The album contains many songs that are supposed to sound off-the-cuff yet heavy -- that is, like Pavement. But because the band is incapable of even a single interesting chord change, tracks such as "Tracy," "Dreaming Again," "Dear Deadly," and "Black Hole" plod along without meaning or merit -- all affectation and no style to call their own. Creeper Lagoon seems especially phony when dressed up as a rock-to-electronica crossover act. Because its songs are very basic, cliched, guitar-poppers, the additions of sampled Bulgarian folk chants and racks of sustaining and cresting keyboards (on "Prison Mix" and "Second Chance") come off as pretentious. That I Become sounds brightly glossed and shorn of rough edges, as if tailor-made for "modern rock" pop radio, is all the more shameful.
Creeper Lagoon honed its slick but innocuous skills in San Francisco, a city strongly associated with rock music even though its most recent alleged contributions to the genre were 4 Non Blondes and Third Eye Blind. Those are two good reasons to disbelieve the hype about Creeper Lagoon. Bands like this don't fail in terms of aesthetics only: By intentionally misusing their language -- both musically and critically -- they affront the very culture of rock. (Nickelbag, 4470 Sunset Blvd., Los Angeles, CA 90027)
No, movie soundtracks aren't enough. Apparently some genius at Sony headquarters decided it was time for all you suckers to carve just a little deeper into your paychecks and pony up for a television soundtrack. And he (or she or they) are probably figuring that you consumers are such drooling idiots that all you need is a picture of Ally McBeal's cute little kisser on the cover and you'll shell out the sixteen bucks. Sort of like a Pavlovian thing: See the sprite, pay the cash.
Please don't do this.
See, the album inside really, really sucks. This chick, Vonda Shepard, I'm sure she means well and all, but she can't sing. And she can't write songs for crap, either. The titles just about say it all: "Searchin' My Soul," "Will You Marry Me," "The Wildest Times of the World." This is the sort of synthesized dreck that belongs on a karaoke machine, not on a major-label release. (The quiet, nearly dignified ballad "Maryland" is the sole exception.)
Expectedly, Shepard's covers are equally vomitous. She somehow manages to turn Rudy Clark's "It's in His Kiss" into a deeply depressing exercise in forced frivolity. The same tinkle of artificiality marks her rendition of B.J. Thomas's already insipid "Hooked on a Feeling." Shepard's voice is a cheap knockoff of Joan Osborne (who is, in turn, a cheap knockoff of Janis Joplin). Her keyboard work is just about dull enough to match the studio musicians who sleepwalk through their parts.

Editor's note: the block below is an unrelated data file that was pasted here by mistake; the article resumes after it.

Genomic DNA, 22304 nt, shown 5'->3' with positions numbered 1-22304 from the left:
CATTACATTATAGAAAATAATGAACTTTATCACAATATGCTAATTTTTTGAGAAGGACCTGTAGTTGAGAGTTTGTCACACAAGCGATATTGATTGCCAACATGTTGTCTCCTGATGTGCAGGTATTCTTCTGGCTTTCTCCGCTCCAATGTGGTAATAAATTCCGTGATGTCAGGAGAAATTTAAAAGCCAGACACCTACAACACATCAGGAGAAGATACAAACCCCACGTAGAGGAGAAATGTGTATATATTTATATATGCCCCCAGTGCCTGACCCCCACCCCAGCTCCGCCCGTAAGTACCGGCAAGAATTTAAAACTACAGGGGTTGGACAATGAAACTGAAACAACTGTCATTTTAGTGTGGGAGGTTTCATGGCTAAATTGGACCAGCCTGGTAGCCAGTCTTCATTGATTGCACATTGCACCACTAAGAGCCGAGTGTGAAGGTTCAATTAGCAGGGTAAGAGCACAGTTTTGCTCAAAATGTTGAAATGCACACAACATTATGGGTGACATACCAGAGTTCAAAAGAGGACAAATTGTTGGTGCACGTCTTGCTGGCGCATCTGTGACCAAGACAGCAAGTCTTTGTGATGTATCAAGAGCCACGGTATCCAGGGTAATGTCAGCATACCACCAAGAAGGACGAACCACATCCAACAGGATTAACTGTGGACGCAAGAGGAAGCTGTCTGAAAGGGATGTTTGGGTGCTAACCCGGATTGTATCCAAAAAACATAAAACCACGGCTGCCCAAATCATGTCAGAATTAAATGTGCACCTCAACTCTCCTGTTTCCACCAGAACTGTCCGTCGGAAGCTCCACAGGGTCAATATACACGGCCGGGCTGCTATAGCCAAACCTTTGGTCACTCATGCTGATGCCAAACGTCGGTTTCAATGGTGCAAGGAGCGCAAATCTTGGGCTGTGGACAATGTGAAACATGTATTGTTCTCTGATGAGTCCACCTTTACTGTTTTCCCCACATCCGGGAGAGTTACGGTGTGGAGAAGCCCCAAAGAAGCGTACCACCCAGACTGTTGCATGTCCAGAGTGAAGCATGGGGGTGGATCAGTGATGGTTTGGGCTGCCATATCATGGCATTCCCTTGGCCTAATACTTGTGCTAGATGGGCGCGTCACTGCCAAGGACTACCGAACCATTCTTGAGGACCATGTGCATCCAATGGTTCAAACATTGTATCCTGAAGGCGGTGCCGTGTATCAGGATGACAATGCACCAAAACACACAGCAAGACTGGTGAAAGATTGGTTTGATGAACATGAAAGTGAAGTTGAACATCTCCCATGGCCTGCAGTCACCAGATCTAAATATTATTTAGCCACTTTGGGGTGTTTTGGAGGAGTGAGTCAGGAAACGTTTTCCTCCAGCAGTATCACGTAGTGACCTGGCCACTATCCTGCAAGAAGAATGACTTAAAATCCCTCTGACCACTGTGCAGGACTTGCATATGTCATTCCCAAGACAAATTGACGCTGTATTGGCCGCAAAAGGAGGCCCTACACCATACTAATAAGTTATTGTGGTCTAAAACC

This is the kind of record that has nothing to do with soul and absolutely everything to do with cross-marketing. In fact, let's not even call it a record. Let's call it what it is: a product.
Although Delmark has been duly lauded as one of the finest contemporary blues and jazz labels around, the Chicago-based indie's excavation of the United Records vaults has produced some of R&B's most essential reissues. The best of the latest batch is Mary Jo, a stunning and illuminating assortment of urbane, intimate, but unquestionably swinging early-Fifties vocal-group bop from the Windy City's Four Blazes. "Mary Jo," the group's debut for United, defined the Blazers' style, with a slinky twelve-bar rhythmic vamp, darting sax, William Hill's tasty jazzbo guitar fills, and a sly, crooning vocal from bassist Tommy Braden. (Think Charles Brown without the late-night melancholy, or the King Cole Trio on a jump-blues bender.) The song spent three weeks at the top of the R&B chart in 1952, and though none of the followups to "Mary Jo" came close to its success, everything on this stellar collection -- the dazzling six-string showcase "Stop Boogie Woogie," the romping "All Night Long," and "Rug Cutter" especially -- defines the sound of R&B in the prerock era.
Also worth finding is Top 'N' Bottom, part three in Delmark's series devoted to the complete United recordings of Tab Smith. An important if unacclaimed alto and tenor sax giant who spent the Forties in the orchestras of Count Basie and Lucky Millinder, Smith led his own combo throughout the Fifties, wedding masterfully the taut swing of small-combo jazz with the swagger and raunch of honking uptown R&B. His lone hit for United, 1951's "Because of You," is included on Delmark's Jump Time (part one of the series), and his greatest performance -- "Sunny Side of the Street" -- appears on part two, Ace High. But Top 'N' Bottom features a wealth of previously unissued essential wailers and weepers, from the heartbreaking "My Ideal" to a stunning, swooping version of "Don't Get Around Much Anymore." (Delmark, 4121 N. Rockwell, Chicago, IL 60618)